What is the problem with categories?
I think I may understand what you mean: categories on an Apple object like NSDictionary are not welcome? No, they are not. But indeed, we are talking about private classes, so we do what we want (and Apple does it a lot, look at the headers of NString or NSArray, for example). You just have to put all the @interface in the same header file.

At 7:58 AM -0500 1/8/05, Koen van der Drift wrote:
>Now I think of it, is there a good reason why we should have immutable sequences? The only I can think of right now is that we have to be careful when annotations are present. If we can solve that, then IMO there is no need for both immutable and mutable variants. Charles, you know perl, any idea how this is solved in BioPerl?
I know perl, but not BioPerl very much. I actually tried to use it once to read sequences, but it was so slow...; it was all FASTA format so a few lines of simple perl did much better. My interpretation is they had added many layers of abstraction for complicated sequence formats, which takes a bit hit of performance in perl. Note that in ObjC, we would not see such a hit. Anyway, I will have another look at BioPerl...
Like Alex and you, I actually don't think sequence should be made immutable just because of annotations. This is a lame excuse (I hope nobody from BioJava ever reads that!!).

The reason for immutable sequences is also for copying. It is possible that taking a subarray is also optimized just because NSArray is optimized for that (or will be). Maybe Apple is smart enough to create a subarray by pointing at a piece of the already existing parent array, so no new memory is used and no copy is done. More generally, any optimization put in NSArray will benefit BCSequence (if we use the native NSArray methods as much as possible). And we don't get them with NSMutableArray.

At 2:20 PM +0100 1/8/05, Alexander Griekspoor wrote:
>But I don't see why a method for which we provide a convenience method in BCSequence should be hidden in the BCTool, I don't mind that the BCTool methods we use internally in the BCSequence convenience methods are public as well, if a user wants to replicate the convenience method by hand for some reason, he's free to do so...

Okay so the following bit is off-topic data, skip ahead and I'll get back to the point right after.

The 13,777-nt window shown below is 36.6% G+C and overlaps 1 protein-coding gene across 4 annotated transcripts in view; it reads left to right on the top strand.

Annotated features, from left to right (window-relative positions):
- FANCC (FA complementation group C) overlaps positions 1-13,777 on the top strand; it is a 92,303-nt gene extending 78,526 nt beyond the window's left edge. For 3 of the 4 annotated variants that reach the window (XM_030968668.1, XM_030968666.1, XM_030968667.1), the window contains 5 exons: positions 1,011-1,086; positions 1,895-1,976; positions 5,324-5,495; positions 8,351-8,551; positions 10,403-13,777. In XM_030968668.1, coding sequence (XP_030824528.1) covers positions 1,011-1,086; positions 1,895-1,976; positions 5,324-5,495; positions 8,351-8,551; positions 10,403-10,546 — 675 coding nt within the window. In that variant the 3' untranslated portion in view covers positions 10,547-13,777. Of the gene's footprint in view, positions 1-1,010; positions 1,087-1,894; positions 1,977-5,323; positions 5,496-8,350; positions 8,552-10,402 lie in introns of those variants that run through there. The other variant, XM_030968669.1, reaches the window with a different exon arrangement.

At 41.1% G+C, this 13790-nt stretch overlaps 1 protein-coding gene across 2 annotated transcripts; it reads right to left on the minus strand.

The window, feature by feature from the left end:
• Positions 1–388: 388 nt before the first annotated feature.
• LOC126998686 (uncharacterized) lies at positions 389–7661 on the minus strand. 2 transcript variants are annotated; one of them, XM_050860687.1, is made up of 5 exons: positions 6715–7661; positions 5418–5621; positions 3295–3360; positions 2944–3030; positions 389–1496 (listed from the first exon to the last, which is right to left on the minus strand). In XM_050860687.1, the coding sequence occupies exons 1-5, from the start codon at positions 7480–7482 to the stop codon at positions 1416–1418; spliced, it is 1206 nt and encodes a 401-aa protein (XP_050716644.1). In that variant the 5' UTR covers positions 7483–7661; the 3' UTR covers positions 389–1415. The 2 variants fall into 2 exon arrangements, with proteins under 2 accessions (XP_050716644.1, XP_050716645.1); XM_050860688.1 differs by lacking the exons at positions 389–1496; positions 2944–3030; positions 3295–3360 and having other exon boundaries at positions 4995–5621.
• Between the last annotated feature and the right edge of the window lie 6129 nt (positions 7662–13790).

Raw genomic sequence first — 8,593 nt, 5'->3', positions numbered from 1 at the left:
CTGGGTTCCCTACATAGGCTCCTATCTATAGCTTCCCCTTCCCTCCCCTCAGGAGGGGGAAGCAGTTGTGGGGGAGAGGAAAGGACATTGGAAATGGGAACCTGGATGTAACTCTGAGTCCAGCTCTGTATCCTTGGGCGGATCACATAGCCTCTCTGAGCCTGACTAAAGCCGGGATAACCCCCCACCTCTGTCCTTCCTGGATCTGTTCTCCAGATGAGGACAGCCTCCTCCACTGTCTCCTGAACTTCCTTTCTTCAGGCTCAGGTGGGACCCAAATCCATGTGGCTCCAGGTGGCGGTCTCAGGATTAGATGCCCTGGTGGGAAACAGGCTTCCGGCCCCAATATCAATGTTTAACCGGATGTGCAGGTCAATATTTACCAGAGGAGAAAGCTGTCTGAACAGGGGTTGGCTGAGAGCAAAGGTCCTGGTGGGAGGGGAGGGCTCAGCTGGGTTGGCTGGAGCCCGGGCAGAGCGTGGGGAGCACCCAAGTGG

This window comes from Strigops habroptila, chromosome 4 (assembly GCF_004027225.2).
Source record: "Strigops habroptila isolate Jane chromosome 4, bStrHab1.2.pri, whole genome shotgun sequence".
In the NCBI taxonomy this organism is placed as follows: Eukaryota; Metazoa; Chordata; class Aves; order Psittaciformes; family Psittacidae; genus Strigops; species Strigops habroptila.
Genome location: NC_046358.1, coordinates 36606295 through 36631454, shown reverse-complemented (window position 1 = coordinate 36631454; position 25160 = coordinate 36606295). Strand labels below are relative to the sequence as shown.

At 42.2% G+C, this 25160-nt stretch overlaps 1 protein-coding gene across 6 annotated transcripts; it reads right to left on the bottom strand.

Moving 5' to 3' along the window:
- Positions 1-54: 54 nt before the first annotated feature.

I did not mean to hide the simple BCTool altogether. They can still be public, yes. Sorry for the confusion!

At 2:20 PM +0100 1/8/05, Alexander Griekspoor wrote:
>Hey, we can have the same approach we're now taking for bcsequence (are we? ;-) for such tools as well can't we? Have a public tool with private subclasses depending on the fed sequence subclass...
I did not dare to bring that up... Let's just keep it for ourselves for now.

At 2:20 PM +0100 1/8/05, Alexander Griekspoor wrote:
>Hmm, that might no be the case actually, I've seen quite some alignment code recently and almost never people use different methods for aligning DNA and protein, there's really no big difference (take ClustalW for instance), only the scoring matrix might be a bit more complicated. A still think alignments are very nice in fact to be offered as a tool.

OK, good to know. Makes our future brighter...


Sorry guys, your reading is not done. I  am planning on sending another email with some further ideas following John, Peter and Alex's concerns with not having strongly typed classes. I hope what you will read will please you...


Charles Parnot